Study population characteristics

A total of 8075 survey forms were retrieved, of which 97 questionnaires were excluded as the participants declined to give consent [Supplementary Table 1]. The remaining 7978 questionnaires were completed and consented to participate with an overall rate of 98.79%. The details of demographic characteristics are presented in [Table 1]. A large proportion of male respondents (52.4%) were found. The leading age group was 18–30 years, accounting approximately 54.2% of both the genders. In addition, a total of 5588 (70.04%) respondents hold a degree of graduate or above, 3232 (40.5%) pursue as a student or unemployed, and 5108 (64%) were single.[INLINE:1]{Table 1}

Knowledge score related to COVID-19

As to knowledge, the mean was 11.36 ± 1.2 (range 0–13), suggesting an overall 80.64% correct rate of knowledge. Univariate analysis with knowledge level significantly varied across age, gender, education, and occupation. Nearly 89.4% of the respondents agreed that isolation and quarantine are important steps to stop the spread of the novel coronavirus, and only 83.19% of the respondents were aware of the fact that pregnant women are more at risk toward COVID-19. Whereas, only 37% believed that eating citrus fruit and gargling with salt water cannot help in preventing infection with the novel coronavirus [Table 2]. On multiple linear regression analysis, male gender (β = 0.036: P < 0.001), urban population (β = 0.006: P < 0.002), higher education (β = 0.029: P < 0.001), and higher occupation (β = 0.002: P = 0.05) were associated significantly with a high knowledge score. There was no evidence of multicollinearity between independent variables (range of VIF = 1.102 and 1.287) [Table 3].{Table 2}{Table 3}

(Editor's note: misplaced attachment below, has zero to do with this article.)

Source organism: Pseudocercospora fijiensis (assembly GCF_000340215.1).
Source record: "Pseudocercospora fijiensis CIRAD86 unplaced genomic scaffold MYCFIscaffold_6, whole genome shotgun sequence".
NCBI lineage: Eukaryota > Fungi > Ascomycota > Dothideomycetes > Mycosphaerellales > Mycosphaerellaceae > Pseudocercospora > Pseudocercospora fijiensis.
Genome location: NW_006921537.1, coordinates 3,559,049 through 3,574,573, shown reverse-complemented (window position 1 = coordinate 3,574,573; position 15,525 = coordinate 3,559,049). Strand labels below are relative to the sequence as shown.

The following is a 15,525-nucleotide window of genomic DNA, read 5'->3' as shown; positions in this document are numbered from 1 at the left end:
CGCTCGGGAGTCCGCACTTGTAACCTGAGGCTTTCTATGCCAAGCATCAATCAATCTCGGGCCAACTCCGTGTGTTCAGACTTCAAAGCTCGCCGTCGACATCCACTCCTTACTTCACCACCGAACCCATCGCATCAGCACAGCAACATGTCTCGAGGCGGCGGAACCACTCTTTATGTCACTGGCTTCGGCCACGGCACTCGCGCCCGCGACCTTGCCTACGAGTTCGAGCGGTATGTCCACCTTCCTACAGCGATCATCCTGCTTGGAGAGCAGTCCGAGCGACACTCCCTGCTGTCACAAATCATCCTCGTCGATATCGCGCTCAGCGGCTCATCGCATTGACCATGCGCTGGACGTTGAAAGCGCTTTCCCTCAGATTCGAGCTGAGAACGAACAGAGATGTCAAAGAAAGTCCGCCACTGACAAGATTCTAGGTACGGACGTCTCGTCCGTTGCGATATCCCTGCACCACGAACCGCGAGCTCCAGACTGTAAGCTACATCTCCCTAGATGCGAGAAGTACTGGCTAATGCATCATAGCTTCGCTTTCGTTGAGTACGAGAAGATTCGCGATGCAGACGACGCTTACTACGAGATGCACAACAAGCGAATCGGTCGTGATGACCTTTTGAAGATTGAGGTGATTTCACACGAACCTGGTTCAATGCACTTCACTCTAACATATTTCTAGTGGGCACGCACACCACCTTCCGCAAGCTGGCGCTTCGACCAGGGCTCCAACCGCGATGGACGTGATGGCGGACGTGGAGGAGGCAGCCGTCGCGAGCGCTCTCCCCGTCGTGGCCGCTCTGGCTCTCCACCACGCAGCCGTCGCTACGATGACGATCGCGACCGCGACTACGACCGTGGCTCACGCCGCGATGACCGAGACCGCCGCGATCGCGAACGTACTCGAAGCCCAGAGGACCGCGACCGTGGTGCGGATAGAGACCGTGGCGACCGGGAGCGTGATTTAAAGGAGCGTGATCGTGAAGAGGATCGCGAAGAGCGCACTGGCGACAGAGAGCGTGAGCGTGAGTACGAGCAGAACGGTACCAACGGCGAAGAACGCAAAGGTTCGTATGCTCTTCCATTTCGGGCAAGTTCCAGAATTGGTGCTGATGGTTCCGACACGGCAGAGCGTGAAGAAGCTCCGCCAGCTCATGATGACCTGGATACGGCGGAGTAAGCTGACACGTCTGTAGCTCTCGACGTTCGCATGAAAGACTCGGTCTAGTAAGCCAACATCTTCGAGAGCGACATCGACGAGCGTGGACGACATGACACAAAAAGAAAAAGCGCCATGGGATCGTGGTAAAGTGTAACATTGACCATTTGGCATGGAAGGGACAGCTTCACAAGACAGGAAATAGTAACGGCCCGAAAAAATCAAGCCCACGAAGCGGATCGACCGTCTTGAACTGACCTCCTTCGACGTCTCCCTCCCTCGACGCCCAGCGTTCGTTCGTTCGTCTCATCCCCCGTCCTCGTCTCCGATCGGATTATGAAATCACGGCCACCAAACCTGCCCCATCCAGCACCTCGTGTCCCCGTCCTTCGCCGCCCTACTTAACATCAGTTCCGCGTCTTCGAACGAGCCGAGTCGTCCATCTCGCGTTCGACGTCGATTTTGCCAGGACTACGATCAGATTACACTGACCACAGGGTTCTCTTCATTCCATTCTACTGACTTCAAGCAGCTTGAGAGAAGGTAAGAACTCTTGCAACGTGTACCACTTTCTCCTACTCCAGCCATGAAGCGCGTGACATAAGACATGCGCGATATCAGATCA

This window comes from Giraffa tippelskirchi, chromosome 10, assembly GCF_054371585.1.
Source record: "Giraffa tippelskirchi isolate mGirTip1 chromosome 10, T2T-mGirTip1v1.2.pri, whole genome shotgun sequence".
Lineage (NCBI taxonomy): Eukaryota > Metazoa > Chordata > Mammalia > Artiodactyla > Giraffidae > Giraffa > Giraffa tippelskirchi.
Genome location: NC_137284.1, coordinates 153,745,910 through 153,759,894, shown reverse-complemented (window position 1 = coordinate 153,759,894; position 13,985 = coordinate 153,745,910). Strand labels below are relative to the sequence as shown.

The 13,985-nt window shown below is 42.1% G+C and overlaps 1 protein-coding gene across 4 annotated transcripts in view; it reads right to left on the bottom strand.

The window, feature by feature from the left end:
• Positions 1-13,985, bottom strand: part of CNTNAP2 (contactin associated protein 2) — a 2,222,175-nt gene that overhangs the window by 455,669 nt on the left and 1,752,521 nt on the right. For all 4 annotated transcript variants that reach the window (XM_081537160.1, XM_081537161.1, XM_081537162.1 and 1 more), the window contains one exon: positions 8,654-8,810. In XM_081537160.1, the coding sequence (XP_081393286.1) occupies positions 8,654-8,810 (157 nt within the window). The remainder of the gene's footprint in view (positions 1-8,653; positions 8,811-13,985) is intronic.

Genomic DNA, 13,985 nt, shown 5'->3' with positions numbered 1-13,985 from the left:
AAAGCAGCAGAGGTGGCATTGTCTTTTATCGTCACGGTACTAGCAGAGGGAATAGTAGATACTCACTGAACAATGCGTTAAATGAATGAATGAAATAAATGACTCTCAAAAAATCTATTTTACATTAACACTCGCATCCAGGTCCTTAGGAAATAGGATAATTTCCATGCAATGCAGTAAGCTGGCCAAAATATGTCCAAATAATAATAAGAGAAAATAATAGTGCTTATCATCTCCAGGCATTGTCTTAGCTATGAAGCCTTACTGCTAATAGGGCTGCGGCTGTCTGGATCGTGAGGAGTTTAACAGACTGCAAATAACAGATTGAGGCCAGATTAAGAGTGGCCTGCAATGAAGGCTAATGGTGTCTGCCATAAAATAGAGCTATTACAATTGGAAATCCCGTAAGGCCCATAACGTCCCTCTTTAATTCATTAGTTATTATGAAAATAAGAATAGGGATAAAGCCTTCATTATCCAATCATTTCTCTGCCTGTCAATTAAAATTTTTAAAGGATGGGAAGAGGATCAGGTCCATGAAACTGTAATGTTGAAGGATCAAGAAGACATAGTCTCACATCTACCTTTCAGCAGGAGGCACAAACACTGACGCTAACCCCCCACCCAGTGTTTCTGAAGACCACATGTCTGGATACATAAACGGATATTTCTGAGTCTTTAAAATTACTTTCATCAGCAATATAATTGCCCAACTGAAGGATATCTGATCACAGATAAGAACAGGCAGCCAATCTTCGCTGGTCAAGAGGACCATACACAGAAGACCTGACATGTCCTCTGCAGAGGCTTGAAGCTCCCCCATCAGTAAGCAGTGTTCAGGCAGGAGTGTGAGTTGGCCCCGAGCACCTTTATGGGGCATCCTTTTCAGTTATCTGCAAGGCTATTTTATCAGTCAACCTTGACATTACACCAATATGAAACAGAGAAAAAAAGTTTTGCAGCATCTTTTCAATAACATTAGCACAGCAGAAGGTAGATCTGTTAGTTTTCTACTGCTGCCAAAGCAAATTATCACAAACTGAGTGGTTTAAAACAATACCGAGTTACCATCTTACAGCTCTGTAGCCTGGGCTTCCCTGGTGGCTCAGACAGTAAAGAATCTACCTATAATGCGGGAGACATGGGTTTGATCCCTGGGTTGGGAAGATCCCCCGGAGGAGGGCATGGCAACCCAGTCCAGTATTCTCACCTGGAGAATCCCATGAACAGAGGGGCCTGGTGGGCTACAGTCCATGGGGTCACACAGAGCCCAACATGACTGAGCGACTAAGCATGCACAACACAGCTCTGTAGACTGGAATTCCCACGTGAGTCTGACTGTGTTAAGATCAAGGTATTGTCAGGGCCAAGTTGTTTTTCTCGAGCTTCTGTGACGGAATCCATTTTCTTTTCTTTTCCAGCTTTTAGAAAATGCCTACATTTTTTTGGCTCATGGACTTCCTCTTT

Attitude score related to COVID-19